How did I get my almost two year old to be such a good eater?

23 Feb

How did I get him to be such a good eater?

My friend Pricscilla asked me my opinion on dealing with kids who are picky eaters. I feel I nipped this in the bud fairly early as I let him taste almost everything I was eating by age one. I’ve even puréed a BMT Subway sandwich with pickles and peppers for his mesh teether. This might not be the route you’ve taken, but here is how I encourage healthy eating now:

Grocery shopping. Most parents avoid taking kids to the grocery store at all costs. I don’t really have a choice most of the time. My husband works late often and on Saturdays. Today I let Braden walk in the grocery store instead of sit in the stroller and I let him help me find the things on our list. He finds distractions along the way- anything brightly colored and within reach, really. We have to remember as parents that marketing execs make packaged foods bright and shiny, because it stimulates excitement in our brains, especially for kids. It looks fun, like a toy. Among the things he asked for were Oreos, chocolate bars, a big squishy ball, an 8 pack of batteries, a bag of jelly beans, beef jerky, a dish sponge, etc. He has no idea why he wants it, he just likes the way it looks. He asked me to buy several things he saw with “strawberry” on the front, including jelly and pop-tarts. We compromised by getting strawberry yogurt. The fresh strawberries looked like they’d seen better days. He also picked himself out a grapefruit, which I let him buy. Good news- he liked it! Kids keep asking just to see what they can have. It’s exciting for them to pick out foods. Kids are curious by nature and letting them help pick things out encourages them to eat healthy. I also let him help me cook whenever possible.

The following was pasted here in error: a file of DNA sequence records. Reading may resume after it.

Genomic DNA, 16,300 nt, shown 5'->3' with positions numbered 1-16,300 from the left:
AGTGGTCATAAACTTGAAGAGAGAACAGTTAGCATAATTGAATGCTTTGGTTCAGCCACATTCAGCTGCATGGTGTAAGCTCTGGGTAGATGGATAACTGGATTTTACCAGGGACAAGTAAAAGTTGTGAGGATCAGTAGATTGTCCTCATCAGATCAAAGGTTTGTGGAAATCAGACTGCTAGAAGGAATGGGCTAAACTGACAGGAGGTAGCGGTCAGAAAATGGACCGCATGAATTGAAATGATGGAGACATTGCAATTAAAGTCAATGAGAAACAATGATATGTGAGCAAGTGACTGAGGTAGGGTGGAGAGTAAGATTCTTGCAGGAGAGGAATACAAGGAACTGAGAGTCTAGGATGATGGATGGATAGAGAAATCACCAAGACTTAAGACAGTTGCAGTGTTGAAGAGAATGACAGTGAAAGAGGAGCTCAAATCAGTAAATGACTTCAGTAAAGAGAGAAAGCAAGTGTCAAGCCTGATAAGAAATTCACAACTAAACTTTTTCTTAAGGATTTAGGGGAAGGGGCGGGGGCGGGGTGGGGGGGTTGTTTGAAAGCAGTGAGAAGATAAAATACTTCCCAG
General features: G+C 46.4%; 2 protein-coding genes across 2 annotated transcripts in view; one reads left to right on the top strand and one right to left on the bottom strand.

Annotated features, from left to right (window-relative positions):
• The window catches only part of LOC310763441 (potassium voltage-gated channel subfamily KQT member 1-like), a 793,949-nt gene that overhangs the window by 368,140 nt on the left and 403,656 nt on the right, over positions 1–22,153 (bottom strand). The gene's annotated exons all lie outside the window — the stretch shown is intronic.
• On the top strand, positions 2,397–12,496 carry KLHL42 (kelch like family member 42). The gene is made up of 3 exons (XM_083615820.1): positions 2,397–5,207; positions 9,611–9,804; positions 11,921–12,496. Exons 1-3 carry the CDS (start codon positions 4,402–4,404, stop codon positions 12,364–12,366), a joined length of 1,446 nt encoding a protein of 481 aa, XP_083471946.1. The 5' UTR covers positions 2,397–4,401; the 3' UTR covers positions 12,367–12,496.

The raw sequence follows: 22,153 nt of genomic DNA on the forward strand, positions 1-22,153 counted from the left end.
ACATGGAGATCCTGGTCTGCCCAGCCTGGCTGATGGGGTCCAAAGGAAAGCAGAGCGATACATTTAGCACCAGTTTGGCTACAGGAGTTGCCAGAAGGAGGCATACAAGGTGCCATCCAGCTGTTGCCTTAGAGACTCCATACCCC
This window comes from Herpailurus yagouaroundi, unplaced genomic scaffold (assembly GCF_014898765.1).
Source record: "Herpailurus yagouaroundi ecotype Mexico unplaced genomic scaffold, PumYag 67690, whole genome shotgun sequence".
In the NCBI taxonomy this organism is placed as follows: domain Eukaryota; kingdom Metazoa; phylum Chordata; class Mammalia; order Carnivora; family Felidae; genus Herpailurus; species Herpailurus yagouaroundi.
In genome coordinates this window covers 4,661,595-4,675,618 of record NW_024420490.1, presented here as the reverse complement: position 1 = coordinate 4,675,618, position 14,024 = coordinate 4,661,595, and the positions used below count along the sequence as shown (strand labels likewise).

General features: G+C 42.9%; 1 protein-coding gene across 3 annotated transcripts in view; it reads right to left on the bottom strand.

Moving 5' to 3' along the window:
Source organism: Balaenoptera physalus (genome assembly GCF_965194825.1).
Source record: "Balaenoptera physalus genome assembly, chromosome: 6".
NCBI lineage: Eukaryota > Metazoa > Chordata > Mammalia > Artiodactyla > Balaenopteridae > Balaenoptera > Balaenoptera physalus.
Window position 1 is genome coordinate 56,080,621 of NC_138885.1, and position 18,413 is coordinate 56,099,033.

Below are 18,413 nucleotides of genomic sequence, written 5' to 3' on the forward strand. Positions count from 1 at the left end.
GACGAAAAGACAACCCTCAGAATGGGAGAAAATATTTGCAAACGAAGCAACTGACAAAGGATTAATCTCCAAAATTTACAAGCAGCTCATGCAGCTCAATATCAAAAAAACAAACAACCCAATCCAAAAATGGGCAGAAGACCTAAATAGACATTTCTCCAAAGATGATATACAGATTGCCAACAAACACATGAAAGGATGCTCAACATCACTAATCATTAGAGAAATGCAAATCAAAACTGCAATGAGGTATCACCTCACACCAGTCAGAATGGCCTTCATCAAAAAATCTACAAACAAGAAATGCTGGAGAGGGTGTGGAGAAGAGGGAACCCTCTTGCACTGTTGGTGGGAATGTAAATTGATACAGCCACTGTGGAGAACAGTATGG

No means no. Curiosity isn’t reserved just for healthy foods, unfortunately. When we were at the checkout he picked up every single item in the candy display and was told “no” to each one. People around me say things like, “looks like you have your hands full.” I laugh because I think he’s like any normal kid in the store. I absolutely get tired of saying “no,” but I stand my ground even through a tantrum. And at his age, by the time you get home he will have forgotten the 40 things you didn’t let him buy. If you even let one tantrum change a “no” to a “yes” I can guarantee you will see “Tantrum: part two” on your next trip 😉